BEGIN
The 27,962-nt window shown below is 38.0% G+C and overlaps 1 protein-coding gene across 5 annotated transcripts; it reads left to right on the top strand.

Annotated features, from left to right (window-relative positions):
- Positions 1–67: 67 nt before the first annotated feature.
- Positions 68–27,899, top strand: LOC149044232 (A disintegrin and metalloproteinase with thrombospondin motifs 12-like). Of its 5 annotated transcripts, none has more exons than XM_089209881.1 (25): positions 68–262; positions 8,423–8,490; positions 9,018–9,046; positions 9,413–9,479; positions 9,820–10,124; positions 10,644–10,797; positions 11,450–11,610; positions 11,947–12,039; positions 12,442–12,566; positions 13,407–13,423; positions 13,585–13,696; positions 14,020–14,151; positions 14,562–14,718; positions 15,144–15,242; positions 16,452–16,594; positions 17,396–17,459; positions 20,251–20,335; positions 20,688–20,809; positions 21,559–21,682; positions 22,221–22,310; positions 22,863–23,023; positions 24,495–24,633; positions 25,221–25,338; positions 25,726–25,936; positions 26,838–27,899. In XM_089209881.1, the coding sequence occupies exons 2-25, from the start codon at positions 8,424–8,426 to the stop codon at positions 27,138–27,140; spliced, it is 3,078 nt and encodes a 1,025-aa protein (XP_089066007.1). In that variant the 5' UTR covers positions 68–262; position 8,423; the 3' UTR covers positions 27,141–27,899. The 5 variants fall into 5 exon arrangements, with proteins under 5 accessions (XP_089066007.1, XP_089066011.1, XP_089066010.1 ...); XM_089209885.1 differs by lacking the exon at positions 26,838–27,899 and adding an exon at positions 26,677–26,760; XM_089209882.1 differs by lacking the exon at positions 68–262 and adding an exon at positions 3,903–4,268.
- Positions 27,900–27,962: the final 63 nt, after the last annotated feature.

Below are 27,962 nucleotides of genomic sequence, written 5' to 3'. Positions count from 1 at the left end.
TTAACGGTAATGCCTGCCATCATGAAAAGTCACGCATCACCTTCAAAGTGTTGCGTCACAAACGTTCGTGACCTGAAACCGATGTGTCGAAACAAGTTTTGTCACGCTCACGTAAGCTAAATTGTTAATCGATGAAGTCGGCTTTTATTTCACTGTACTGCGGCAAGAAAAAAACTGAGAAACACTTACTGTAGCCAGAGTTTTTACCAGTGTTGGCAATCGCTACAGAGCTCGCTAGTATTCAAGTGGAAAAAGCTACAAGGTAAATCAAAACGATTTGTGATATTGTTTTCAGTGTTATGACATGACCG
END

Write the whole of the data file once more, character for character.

The 27,962-nt window shown below is 38.0% G+C and overlaps 1 protein-coding gene across 5 annotated transcripts; it reads left to right on the top strand.

Annotated features, from left to right (window-relative positions):
- Positions 1–67: 67 nt before the first annotated feature.
- Positions 68–27,899, top strand: LOC149044232 (A disintegrin and metalloproteinase with thrombospondin motifs 12-like). Of its 5 annotated transcripts, none has more exons than XM_089209881.1 (25): positions 68–262; positions 8,423–8,490; positions 9,018–9,046; positions 9,413–9,479; positions 9,820–10,124; positions 10,644–10,797; positions 11,450–11,610; positions 11,947–12,039; positions 12,442–12,566; positions 13,407–13,423; positions 13,585–13,696; positions 14,020–14,151; positions 14,562–14,718; positions 15,144–15,242; positions 16,452–16,594; positions 17,396–17,459; positions 20,251–20,335; positions 20,688–20,809; positions 21,559–21,682; positions 22,221–22,310; positions 22,863–23,023; positions 24,495–24,633; positions 25,221–25,338; positions 25,726–25,936; positions 26,838–27,899. In XM_089209881.1, the coding sequence occupies exons 2-25, from the start codon at positions 8,424–8,426 to the stop codon at positions 27,138–27,140; spliced, it is 3,078 nt and encodes a 1,025-aa protein (XP_089066007.1). In that variant the 5' UTR covers positions 68–262; position 8,423; the 3' UTR covers positions 27,141–27,899. The 5 variants fall into 5 exon arrangements, with proteins under 5 accessions (XP_089066007.1, XP_089066011.1, XP_089066010.1 ...); XM_089209885.1 differs by lacking the exon at positions 26,838–27,899 and adding an exon at positions 26,677–26,760; XM_089209882.1 differs by lacking the exon at positions 68–262 and adding an exon at positions 3,903–4,268.
- Positions 27,900–27,962: the final 63 nt, after the last annotated feature.

Below are 27,962 nucleotides of genomic sequence, written 5' to 3'. Positions count from 1 at the left end.
TTAACGGTAATGCCTGCCATCATGAAAAGTCACGCATCACCTTCAAAGTGTTGCGTCACAAACGTTCGTGACCTGAAACCGATGTGTCGAAACAAGTTTTGTCACGCTCACGTAAGCTAAATTGTTAATCGATGAAGTCGGCTTTTATTTCACTGTACTGCGGCAAGAAAAAAACTGAGAAACACTTACTGTAGCCAGAGTTTTTACCAGTGTTGGCAATCGCTACAGAGCTCGCTAGTATTCAAGTGGAAAAAGCTACAAGGTAAATCAAAACGATTTGTGATATTGTTTTCAGTGTTATGACATGACCG